Engage your kids in learning throughout the summer with a variety of experiences to help them to continue their growth and prevent learning loss. If you have a phone or tablet, apps can do more than keep them busy. It is important to select apps that engage your child, strengthen their skills, and promote learning. In addition, make sure to balance screen time with playtime to help your child to create a healthy relationship with technology.
Authentic learning is messy, loud, and somewhat chaotic as students grapple with application of their ideas and classroom learning to solve a problem. Authentic learning is active, creative, and fun.
What does authentic learning look like?
Student teams discuss their thinking, develop and implement a plan of action, and get to work. Some plans fail, and students learn to quickly adapt their thinking and craft new solutions as they work within time constraints.
This ebb and flow of successes and failures is part of authentic learning, and students learn more from failures than successes.
Authentic learning develops critical thinkers who are collaborative problem solvers prepared to meet the demands of our dynamic global community.
“What do you do in a makerspace?
The simple answer is you make things.
- Things that you are curious about.
- Things that spring from your imagination.
- Things that inspire you and things that you admire.
Students who have developed a growth mindset expect and appreciate struggle, learn from their mistakes, and value process over product. They embrace challenge and difficulty because they believe that failure is a vehicle through which true learning, growth, and development occur.
Macs…PCs…Chromebooks…iPads…tablets. Which of these devices is the best technology option for your child?
The answer to that question depends on several factors including:
- Your child’s needs
- Your child’s interests
- Your budget
Your child’s needs
If you’re purchasing the equipment for your child to use in school and at home, check with the school to make sure that whatever you buy is suitable and permissible for use in the school. While some academic institutions which offer 1-to-1 programs require that all students use the same model computer or device, many schools allow students to bring the device of their choice to school. Keep in mind that student-owned devices may need to meet minimum mandatory requirements such as installation of a current operating system. Talk with your child’s teacher or someone from the information technology department before choosing a computer to help ensure that whatever device you purchase can be used on campus.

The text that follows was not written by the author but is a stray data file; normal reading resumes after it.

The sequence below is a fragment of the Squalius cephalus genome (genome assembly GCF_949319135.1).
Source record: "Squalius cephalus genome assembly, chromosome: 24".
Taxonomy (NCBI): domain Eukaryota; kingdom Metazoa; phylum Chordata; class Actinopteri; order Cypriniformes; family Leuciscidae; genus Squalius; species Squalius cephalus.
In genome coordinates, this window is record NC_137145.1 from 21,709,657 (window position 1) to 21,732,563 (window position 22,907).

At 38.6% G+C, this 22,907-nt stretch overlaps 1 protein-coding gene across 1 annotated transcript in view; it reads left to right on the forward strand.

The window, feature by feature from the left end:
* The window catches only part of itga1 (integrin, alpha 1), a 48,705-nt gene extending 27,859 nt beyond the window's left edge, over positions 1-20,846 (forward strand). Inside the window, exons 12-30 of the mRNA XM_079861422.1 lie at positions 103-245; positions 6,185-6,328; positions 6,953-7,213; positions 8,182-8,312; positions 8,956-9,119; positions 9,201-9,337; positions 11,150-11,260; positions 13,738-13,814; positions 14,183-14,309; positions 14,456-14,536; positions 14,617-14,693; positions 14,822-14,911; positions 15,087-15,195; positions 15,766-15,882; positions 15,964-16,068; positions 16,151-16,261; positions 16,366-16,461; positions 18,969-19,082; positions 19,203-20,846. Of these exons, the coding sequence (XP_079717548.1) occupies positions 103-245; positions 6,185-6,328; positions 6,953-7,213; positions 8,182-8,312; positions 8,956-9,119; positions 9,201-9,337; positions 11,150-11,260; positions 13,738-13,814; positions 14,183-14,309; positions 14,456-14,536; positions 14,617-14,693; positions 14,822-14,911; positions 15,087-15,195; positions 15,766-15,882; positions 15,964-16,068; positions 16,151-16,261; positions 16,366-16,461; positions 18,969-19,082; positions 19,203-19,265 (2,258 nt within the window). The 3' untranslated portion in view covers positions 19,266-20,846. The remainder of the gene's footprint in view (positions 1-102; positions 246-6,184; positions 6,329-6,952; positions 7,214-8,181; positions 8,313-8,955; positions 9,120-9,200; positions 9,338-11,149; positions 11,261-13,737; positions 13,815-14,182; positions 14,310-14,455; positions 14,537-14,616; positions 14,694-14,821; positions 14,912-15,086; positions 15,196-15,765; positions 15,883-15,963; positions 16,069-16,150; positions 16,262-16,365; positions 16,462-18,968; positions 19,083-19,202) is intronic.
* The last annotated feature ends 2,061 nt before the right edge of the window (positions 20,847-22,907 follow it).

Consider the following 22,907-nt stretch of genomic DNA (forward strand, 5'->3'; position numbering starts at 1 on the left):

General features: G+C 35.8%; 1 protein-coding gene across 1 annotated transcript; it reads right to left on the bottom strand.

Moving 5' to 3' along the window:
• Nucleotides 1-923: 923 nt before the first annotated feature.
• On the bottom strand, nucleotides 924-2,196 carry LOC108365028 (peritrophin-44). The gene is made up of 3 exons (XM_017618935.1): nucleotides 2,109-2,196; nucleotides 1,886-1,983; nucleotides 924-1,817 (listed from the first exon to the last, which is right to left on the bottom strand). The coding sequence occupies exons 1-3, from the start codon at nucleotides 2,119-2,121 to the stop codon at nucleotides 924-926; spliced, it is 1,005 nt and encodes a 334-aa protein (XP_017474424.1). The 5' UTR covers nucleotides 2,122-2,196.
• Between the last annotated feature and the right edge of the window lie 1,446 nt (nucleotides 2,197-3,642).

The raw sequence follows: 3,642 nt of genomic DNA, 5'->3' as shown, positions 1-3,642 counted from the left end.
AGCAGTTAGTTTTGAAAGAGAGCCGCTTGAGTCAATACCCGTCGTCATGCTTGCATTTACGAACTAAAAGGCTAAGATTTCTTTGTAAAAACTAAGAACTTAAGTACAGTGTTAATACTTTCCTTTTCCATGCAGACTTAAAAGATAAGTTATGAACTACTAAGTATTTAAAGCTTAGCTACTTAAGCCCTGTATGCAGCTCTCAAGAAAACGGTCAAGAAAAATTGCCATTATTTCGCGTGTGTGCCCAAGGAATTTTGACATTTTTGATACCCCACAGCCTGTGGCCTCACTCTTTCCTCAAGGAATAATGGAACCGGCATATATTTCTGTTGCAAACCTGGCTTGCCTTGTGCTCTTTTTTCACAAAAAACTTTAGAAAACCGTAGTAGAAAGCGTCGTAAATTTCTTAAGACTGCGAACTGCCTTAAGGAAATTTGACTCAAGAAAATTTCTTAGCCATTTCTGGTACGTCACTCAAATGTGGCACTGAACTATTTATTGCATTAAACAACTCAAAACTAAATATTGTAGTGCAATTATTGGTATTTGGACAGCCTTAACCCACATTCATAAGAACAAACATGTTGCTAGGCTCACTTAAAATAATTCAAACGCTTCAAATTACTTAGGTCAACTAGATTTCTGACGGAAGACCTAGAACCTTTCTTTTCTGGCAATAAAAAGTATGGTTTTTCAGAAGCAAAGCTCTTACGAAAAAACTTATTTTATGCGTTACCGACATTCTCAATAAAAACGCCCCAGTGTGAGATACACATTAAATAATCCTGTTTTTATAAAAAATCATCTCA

Your child’s interests
Is your child interested in using the device to play games, watch movies, listen to music, and engage in activities beyond academics? Or, will she use the computer for completing school assignments, surfing the Internet and checking email? Students whose computers will serve as media players and gaming stations will need faster and more powerful machines than children who use their devices solely for completing school work, sending and receiving email, and browsing the Internet.
Digital citizenship is a way to teach students how to use technology responsibly and respectfully—and it’s an important aspect of developing good character in our students. Because using digital media is a part of our everyday lives, we teach them how to manage their school Gmail accounts and Google Apps for Education for their learning. We also talk with them about how to manage themselves online, especially when using social media.
As educators, we think a lot about social media and how to use it effectively and responsibly. We work with our students to make sure they know how important it is for them, too. The guidelines our school uses for our own posts are designed to create a positive atmosphere online. We teach appropriate technology use to develop good digital citizens.
The term “liberal arts" is used a lot but often misunderstood. STEM, an acronym for Science, Technology, Engineering, and Mathematics, is the latest buzz word in education. To hear people talk about these two concepts, they seem at odds with one another. But are they really?
Liberal arts is a shortened version of liberal arts and sciences. It refers to a philosophy of education embraced by many American colleges and universities. A key point here is that the sciences are an important part of a liberal arts education. For example, a biology major in a liberal arts program will devote about one-third of his or her overall college curriculum to biology. The other two-thirds, spread over a wide range of disciplines, offers educational breadth and is the hallmark of a liberal arts education.